Regarded as a symbol for safe passage over water, the makau, or fishhook, brings good fortune and strength to those who wear it. Also used as OluKai’s logo, the makau has held deep cultural significance in Hawai’i and throughout the Polynesian Triangle for over a millennium. Traditionally carved from bone, wood, stone and coral, different makau were crafted to catch every single type of fish and sea creature; a craft which was often passed down through generations.
Some makau were prized so highly, that they were thought to possess mana (celestial powers) and were hidden in gourds. Even in Hawaiian lore, the god Māui had a makau called Mānaiakalani that he used to try and hook all of the islands together to unite them. This same sentiment of unity still rings true today in Hawai‘i, as the makau remains a symbol of humans’ connection with the sea, its creatures and the fragile balance of life on the Islands.
For the past four decades, artist and craftsman Gary Eoff has been handcrafting detailed Native Hawaiian artifacts—gourds (ipu), fish hooks (makau), basket fish traps (hina‘i) and fishing lures—from his home in Kona on Hawai‘i Island. Inspired by the voyaging traditions of early Hawaiian culture, their use of natural materials, and the aesthetics of their meaningful artwork, he creates authentic, museum-quality Hawaiian implements and artifacts while staying true to the materials and processes used by Hawaiian artisans from centuries ago.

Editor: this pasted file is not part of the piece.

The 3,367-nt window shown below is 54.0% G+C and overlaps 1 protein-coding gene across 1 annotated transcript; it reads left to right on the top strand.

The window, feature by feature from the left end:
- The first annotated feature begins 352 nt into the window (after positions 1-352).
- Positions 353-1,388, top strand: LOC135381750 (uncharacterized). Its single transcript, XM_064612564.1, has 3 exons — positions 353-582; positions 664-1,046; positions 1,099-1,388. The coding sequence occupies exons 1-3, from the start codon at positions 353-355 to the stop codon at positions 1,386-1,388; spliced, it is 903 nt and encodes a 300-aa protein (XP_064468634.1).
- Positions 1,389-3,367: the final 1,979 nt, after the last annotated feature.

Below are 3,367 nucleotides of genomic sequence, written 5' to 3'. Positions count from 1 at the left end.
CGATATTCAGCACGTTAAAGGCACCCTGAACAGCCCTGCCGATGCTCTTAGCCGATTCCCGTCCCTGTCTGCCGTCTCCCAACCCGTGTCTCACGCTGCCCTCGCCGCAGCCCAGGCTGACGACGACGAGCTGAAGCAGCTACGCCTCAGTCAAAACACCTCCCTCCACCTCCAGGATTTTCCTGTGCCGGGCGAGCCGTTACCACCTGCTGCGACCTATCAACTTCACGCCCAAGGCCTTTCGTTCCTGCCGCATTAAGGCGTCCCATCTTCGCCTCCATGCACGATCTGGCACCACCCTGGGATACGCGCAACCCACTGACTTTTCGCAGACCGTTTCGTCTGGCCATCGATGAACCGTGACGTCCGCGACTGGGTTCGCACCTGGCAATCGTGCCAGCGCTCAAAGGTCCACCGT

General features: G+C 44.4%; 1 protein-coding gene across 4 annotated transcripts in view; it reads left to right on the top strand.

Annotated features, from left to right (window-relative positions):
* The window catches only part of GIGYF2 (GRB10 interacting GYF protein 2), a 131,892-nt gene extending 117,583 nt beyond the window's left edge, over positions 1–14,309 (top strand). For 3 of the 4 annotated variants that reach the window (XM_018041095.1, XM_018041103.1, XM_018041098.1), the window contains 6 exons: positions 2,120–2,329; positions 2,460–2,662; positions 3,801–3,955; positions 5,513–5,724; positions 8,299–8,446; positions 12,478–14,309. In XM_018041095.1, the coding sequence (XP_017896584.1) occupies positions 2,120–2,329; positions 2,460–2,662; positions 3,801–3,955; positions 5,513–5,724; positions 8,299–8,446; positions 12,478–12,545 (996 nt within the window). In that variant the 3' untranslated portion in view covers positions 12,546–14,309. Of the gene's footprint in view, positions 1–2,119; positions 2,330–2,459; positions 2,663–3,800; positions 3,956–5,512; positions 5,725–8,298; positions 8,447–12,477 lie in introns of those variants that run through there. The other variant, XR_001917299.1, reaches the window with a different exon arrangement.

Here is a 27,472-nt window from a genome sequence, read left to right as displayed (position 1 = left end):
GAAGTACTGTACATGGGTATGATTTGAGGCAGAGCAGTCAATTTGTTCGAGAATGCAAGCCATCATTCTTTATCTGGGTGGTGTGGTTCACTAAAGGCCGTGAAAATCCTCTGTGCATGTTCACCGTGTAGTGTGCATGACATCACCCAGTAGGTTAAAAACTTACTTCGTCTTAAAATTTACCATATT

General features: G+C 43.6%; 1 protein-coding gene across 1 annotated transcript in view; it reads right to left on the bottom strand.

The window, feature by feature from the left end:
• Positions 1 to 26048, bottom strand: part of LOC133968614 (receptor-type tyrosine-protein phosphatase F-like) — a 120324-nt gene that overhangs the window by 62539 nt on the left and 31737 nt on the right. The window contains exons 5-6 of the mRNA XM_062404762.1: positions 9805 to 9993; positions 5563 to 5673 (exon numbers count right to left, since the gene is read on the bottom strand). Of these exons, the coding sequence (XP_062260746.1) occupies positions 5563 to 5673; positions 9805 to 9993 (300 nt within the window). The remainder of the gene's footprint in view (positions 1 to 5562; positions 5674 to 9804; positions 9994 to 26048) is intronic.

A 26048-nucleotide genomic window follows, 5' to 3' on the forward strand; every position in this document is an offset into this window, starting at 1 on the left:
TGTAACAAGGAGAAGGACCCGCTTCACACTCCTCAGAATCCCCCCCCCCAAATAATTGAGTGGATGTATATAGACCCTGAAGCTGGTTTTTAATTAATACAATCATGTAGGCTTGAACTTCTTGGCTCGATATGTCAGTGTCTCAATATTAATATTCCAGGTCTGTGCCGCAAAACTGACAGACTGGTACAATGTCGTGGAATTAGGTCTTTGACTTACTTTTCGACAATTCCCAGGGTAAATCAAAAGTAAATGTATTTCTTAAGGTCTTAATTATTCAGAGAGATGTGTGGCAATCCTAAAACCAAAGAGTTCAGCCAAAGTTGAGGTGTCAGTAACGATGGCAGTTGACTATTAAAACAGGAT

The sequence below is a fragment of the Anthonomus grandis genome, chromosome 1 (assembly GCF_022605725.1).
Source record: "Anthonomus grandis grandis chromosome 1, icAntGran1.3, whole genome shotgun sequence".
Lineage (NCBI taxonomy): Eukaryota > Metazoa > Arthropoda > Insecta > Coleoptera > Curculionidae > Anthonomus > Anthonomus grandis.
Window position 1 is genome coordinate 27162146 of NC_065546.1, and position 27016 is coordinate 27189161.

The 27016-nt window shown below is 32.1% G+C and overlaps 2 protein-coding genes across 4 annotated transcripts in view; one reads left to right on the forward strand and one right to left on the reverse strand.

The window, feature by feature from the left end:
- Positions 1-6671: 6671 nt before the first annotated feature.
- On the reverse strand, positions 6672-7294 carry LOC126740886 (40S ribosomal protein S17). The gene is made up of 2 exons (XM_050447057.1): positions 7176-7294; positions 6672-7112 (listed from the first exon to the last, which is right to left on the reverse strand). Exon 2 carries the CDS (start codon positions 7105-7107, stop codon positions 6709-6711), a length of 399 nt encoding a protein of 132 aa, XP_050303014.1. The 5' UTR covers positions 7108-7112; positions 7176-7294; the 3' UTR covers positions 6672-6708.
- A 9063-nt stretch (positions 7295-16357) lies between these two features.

“By rediscovering the traditional practices and skills of our ancestors, we will protect the land and ocean resources for our future,” says Gary Eoff. “I’m inspired by the high level of aesthetics, intricate techniques, expert craftsmanship, and use of natural materials in traditional Hawaiian cultural practices.”
Gary’s traditional Hawaiian fish hooks—the materials, construction, and attention to detail—are an important source for perpetuating this important and wise indigenous knowledge. The octopus lure, which resembles a long, curved canine tooth, preys upon the octopus’ instinct to grab and hold onto the object, so that the angler can pull the octopus off the reef and into the boat. Many fish hooks were made using two pieces lashed together, which created a stronger hook for securing bigger fish. Furthermore, materials like turtle shells were sought after for their strength and flexibility once crafted into a fish hook. Gary even grows his own gourds and other Hawaiian plants for cordage and dye, so that his work is the best possible replica of the traditional fish hook, offering a steward of the knowledge found within.
Through the rediscovery of these traditional Hawaiian practices and skills, Gary hopes to protect Hawai‘i’s land and ocean resources for generations to come.